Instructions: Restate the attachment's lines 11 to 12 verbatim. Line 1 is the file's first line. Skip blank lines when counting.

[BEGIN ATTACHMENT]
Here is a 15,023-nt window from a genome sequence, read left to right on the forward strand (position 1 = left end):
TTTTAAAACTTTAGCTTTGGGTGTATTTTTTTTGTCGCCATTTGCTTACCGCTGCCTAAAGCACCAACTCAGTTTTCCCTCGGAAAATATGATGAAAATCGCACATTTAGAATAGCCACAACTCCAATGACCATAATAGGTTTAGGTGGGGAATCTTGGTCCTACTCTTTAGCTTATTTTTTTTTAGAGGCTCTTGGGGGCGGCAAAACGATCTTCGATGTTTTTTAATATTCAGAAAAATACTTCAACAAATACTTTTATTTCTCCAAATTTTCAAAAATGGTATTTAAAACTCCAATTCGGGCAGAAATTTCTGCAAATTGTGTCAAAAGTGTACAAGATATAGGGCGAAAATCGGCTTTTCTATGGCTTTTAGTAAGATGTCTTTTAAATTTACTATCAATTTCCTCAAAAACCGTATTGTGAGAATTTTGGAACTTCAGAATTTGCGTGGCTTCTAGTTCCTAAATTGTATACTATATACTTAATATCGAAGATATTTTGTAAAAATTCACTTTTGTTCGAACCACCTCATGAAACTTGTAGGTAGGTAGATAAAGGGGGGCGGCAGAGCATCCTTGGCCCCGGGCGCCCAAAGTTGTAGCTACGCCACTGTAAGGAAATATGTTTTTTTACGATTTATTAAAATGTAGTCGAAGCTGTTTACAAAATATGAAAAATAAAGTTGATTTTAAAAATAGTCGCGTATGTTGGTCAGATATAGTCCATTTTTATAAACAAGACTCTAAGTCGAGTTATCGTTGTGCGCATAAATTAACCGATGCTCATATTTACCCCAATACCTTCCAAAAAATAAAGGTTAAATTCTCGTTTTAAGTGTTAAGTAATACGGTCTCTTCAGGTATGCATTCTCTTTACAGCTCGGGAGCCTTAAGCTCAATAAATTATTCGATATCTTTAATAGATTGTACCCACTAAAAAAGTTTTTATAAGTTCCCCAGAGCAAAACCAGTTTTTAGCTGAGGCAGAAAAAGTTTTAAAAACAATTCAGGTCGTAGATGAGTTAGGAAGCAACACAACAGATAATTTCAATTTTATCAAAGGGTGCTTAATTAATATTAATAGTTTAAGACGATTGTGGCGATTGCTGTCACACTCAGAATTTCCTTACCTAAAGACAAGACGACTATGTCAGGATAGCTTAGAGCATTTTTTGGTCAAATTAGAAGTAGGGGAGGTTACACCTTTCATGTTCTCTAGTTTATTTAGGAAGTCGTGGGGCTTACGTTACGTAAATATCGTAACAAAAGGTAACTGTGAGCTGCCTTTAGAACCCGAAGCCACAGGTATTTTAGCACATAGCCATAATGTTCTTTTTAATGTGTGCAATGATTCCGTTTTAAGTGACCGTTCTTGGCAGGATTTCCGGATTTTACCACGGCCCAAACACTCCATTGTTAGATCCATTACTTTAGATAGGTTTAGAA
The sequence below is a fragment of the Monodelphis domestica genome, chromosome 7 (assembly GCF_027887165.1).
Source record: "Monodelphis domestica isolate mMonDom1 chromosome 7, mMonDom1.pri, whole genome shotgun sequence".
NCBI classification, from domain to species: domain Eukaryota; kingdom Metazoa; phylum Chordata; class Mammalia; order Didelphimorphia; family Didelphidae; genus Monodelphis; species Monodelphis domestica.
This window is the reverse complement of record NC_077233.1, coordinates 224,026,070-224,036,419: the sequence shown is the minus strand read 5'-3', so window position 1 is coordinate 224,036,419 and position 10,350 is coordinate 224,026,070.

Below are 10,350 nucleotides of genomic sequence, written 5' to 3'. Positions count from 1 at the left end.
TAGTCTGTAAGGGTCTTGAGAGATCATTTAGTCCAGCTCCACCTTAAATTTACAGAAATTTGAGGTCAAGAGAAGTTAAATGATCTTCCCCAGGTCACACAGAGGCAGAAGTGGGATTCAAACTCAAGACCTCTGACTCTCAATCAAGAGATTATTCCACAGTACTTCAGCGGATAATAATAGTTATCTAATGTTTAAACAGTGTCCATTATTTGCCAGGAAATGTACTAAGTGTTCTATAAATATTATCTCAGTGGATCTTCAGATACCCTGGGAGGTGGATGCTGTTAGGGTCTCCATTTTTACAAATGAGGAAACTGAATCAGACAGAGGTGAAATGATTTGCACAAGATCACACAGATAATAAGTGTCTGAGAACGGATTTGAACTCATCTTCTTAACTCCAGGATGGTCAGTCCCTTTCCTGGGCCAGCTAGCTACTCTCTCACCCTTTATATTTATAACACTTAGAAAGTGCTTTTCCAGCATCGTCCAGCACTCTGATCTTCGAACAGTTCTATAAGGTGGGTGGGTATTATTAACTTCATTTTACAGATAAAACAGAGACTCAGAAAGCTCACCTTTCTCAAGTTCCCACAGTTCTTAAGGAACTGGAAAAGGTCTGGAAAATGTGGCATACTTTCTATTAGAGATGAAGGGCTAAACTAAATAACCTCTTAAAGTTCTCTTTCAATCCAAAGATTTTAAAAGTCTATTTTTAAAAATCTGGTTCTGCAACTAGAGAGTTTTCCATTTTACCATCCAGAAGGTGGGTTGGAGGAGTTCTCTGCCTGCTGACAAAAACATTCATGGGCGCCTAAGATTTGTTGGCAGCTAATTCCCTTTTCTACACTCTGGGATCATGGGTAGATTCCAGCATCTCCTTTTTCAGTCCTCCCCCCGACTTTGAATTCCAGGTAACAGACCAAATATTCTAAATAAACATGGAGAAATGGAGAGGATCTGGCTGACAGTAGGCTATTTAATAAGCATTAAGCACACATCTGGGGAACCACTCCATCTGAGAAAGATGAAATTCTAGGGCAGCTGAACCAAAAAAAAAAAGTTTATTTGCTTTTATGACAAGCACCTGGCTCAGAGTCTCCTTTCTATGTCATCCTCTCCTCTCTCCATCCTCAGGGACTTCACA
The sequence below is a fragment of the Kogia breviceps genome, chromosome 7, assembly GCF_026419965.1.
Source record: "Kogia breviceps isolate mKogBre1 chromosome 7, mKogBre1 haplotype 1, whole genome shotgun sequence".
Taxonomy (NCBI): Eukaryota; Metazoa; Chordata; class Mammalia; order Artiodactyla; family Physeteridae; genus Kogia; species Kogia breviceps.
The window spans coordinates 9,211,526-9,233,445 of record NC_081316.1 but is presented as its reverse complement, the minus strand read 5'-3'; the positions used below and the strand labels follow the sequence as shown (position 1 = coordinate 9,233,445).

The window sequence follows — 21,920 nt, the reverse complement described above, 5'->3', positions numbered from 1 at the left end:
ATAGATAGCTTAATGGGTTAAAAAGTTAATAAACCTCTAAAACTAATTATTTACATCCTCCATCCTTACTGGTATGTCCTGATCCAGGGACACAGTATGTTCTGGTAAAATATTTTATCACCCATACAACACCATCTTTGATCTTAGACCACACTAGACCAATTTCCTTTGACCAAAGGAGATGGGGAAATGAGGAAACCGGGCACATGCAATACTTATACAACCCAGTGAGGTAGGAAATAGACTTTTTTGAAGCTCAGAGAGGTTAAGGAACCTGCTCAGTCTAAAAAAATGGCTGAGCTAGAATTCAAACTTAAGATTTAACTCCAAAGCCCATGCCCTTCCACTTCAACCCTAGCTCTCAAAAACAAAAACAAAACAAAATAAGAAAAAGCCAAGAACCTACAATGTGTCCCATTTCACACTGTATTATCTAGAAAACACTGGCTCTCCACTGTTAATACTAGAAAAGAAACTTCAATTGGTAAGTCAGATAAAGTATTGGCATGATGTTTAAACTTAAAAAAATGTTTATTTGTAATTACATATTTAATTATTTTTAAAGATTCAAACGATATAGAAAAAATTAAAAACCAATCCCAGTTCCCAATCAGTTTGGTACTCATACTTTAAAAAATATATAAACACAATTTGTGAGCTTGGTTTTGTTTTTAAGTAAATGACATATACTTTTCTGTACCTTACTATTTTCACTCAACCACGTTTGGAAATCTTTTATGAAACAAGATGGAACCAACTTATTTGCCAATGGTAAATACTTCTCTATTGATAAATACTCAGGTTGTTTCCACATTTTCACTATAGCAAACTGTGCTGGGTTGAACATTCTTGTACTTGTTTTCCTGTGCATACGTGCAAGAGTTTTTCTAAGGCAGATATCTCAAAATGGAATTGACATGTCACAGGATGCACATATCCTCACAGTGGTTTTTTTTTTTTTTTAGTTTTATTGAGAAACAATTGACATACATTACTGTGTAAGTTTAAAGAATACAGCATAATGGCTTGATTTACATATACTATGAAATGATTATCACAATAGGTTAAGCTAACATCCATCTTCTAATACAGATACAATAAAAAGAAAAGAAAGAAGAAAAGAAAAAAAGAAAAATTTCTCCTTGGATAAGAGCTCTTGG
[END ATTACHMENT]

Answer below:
Taxonomy (NCBI): Eukaryota; Metazoa; Chordata; class Mammalia; order Artiodactyla; family Physeteridae; genus Kogia; species Kogia breviceps.
The window spans coordinates 9,211,526-9,233,445 of record NC_081316.1 but is presented as its reverse complement, the minus strand read 5'-3'; the positions used below and the strand labels follow the sequence as shown (position 1 = coordinate 9,233,445).